We all know that you should use the “right tool for the job“. And this is also true for cycling. If you want to ride for a long time, you need to look after your bum. 

Have you ever set off on your bike wearing jeans and skimpy underwear? If so you know you’re bound to suffer plenty of discomfort, ending in several days of forced rest! To avoid all that, wear proper cycling shorts…


number 1


Are you planning to go on a long road or mountain bike ride? Then get the right equipment!

Each sport requires certain specific gear, and cycling shorts are essential wear for cycling.

If your legs are aching you can carry on cycling, if your bum is uncomfortable it’s really hard to finish your session without it affecting your movement. I’ve even had to finish a session standing up because the pain was so bad. Spare yourself this experience!


number 2


Opt for women’s cycling shorts: the insert is narrower and the padded parts are designed for your body shape. If you wear men’s shorts, make sure the pad has no seam in the centre.

If you plan on commuting to work and not looking too hardcore, or you want to look stylish riding around town, you could wear leggings or cropped bottoms. They also have a discrete pad. And some of them are very feminine.

Whatever you do, don’t wear any underwear underneath your cycling shorts as you could get small cuts!


number 3


The ideal cycling shorts are ones you feel comfortable in.

To avoid rubbing, choose cycling shorts with seams on the outside.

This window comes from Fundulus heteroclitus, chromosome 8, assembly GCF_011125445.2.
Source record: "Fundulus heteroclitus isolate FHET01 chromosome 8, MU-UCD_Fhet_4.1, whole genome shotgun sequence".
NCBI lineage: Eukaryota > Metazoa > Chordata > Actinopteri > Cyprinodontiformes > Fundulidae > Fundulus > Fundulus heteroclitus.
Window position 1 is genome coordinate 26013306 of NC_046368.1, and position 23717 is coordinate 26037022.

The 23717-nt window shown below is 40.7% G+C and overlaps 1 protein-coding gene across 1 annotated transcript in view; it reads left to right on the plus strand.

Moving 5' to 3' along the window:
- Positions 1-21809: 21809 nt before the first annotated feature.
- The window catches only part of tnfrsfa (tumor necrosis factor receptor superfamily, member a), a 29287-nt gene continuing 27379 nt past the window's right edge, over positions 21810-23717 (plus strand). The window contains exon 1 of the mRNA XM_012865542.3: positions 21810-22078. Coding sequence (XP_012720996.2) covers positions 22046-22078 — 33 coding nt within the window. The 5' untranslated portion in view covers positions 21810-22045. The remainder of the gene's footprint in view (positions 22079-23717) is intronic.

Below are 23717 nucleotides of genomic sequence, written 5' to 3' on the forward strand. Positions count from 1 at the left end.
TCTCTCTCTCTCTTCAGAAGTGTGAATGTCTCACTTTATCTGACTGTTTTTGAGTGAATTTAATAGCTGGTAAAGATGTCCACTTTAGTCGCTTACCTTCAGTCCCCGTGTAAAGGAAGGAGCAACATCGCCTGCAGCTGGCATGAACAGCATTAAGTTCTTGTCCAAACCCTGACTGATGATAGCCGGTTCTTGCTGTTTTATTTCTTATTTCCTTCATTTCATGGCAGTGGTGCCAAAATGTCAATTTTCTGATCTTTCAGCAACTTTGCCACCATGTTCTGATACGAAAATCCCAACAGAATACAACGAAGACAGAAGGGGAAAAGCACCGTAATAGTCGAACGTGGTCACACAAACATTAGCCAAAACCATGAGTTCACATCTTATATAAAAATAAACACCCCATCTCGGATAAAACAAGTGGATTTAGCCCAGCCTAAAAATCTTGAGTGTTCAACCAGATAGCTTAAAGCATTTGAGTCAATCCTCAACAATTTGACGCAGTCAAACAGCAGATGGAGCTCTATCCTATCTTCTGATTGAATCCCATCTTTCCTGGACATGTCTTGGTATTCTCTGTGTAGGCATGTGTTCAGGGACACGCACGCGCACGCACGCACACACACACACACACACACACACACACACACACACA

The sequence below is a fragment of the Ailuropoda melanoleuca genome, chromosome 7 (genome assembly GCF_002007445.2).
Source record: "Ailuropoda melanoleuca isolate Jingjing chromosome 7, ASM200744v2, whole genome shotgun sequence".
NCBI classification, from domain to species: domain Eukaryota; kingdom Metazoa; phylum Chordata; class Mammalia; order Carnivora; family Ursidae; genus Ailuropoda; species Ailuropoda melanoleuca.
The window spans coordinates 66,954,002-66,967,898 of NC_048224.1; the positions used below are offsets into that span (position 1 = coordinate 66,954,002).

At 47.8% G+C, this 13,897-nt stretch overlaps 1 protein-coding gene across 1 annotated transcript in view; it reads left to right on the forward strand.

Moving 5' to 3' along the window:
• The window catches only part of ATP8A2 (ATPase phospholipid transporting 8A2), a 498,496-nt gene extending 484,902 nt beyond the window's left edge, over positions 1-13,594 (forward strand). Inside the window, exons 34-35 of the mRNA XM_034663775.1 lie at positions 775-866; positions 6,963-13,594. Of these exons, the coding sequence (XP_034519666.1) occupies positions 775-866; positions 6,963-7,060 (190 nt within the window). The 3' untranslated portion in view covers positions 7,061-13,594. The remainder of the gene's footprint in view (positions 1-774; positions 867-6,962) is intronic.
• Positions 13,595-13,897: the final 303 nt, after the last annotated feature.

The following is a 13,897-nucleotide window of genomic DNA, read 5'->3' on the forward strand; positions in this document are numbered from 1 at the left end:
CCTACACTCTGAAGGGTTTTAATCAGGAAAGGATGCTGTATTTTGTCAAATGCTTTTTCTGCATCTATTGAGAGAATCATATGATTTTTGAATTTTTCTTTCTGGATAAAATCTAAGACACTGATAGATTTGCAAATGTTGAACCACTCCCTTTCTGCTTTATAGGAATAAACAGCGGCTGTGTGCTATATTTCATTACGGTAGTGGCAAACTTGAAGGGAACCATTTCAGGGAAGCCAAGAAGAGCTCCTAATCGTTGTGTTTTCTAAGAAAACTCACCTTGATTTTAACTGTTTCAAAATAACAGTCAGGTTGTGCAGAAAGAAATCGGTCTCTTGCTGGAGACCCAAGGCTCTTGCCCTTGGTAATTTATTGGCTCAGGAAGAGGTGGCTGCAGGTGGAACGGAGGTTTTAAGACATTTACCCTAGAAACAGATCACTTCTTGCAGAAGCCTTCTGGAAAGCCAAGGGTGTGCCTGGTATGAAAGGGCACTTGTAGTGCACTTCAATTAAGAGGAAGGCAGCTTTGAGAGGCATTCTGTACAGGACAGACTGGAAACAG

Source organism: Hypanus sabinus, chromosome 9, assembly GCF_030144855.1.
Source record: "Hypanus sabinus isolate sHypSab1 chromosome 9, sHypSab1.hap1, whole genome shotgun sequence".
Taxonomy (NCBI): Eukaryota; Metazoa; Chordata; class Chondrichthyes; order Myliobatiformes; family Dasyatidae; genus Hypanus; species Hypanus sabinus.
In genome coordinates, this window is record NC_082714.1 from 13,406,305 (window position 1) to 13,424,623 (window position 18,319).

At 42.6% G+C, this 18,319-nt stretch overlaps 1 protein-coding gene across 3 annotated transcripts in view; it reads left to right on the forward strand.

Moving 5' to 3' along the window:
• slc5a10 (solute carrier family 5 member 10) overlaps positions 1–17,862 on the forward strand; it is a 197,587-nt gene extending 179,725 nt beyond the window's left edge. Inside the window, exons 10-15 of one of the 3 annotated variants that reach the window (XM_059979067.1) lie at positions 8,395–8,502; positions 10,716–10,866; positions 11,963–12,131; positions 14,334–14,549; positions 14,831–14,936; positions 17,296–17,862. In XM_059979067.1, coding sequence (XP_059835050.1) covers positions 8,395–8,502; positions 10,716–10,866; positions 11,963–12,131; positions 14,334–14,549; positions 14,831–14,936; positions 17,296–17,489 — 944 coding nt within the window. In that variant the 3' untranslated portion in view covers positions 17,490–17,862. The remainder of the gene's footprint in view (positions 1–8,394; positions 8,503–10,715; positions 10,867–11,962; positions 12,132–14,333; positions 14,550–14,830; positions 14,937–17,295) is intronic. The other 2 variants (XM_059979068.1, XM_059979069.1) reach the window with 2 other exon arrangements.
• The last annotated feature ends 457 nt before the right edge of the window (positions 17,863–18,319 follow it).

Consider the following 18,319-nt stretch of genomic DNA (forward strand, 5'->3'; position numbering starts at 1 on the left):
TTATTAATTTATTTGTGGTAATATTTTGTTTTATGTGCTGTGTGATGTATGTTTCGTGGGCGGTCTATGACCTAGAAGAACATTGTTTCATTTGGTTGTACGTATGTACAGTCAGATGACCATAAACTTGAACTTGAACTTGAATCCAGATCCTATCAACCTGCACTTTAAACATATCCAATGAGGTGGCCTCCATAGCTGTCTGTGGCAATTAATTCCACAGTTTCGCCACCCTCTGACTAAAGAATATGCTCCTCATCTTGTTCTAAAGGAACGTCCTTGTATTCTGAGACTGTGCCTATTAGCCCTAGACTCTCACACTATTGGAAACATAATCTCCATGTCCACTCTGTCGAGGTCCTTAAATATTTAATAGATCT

The waistband should be fitted: if your shorts are too big the pad will gape, leading to rubbing and irritation. If they’re too small (you will know because of the unsightly “thigh bulge”), you’ll cut off blood flow to your thighs. And since your thighs are your main asset on your bike, don’t mistreat them!

The length of your shorts really depends on your tastes.

Your skin should be covered to at least halfway down your thigh, otherwise, the saddle rubbing against your inner thigh could cause irritation. If you’re sensitive to irritation, anti-chafing creams or even talc can help you manage several rides in a row.

Straps are really a question of personal preference.


The big advantage of bibless shorts is that you can go to the toilet without having to take all your clothes off.

The elastic should be high enough so that your lower back isn’t revealed if your jersey rides up.

Lastly, if you have a sensitive chest, you can get straps that go between the breasts.


Think of your shorts as underwear. Don’t wear them twice in a row without washing them. Don’t leave them to steep: at the end of your ride, change your clothes so that you don’t develop a fungal infection.

If you already have cuts or areas of irritation, you can get special dressings that act as a second skin. You can also get zinc-based baby bottom cream that helps get rid of and soothes any redness.

As you can see, wearing cycling shorts is important. Only you can judge the quality of your shorts, leggings or cropped bottoms. It depends mainly on the kind of cycling you do and the intensity of your rides. Personally, I use women’s bib shorts, but I also have other kinds of shorts in my wardrobe. Over to you. What kind of cycling shorts to you prefer?


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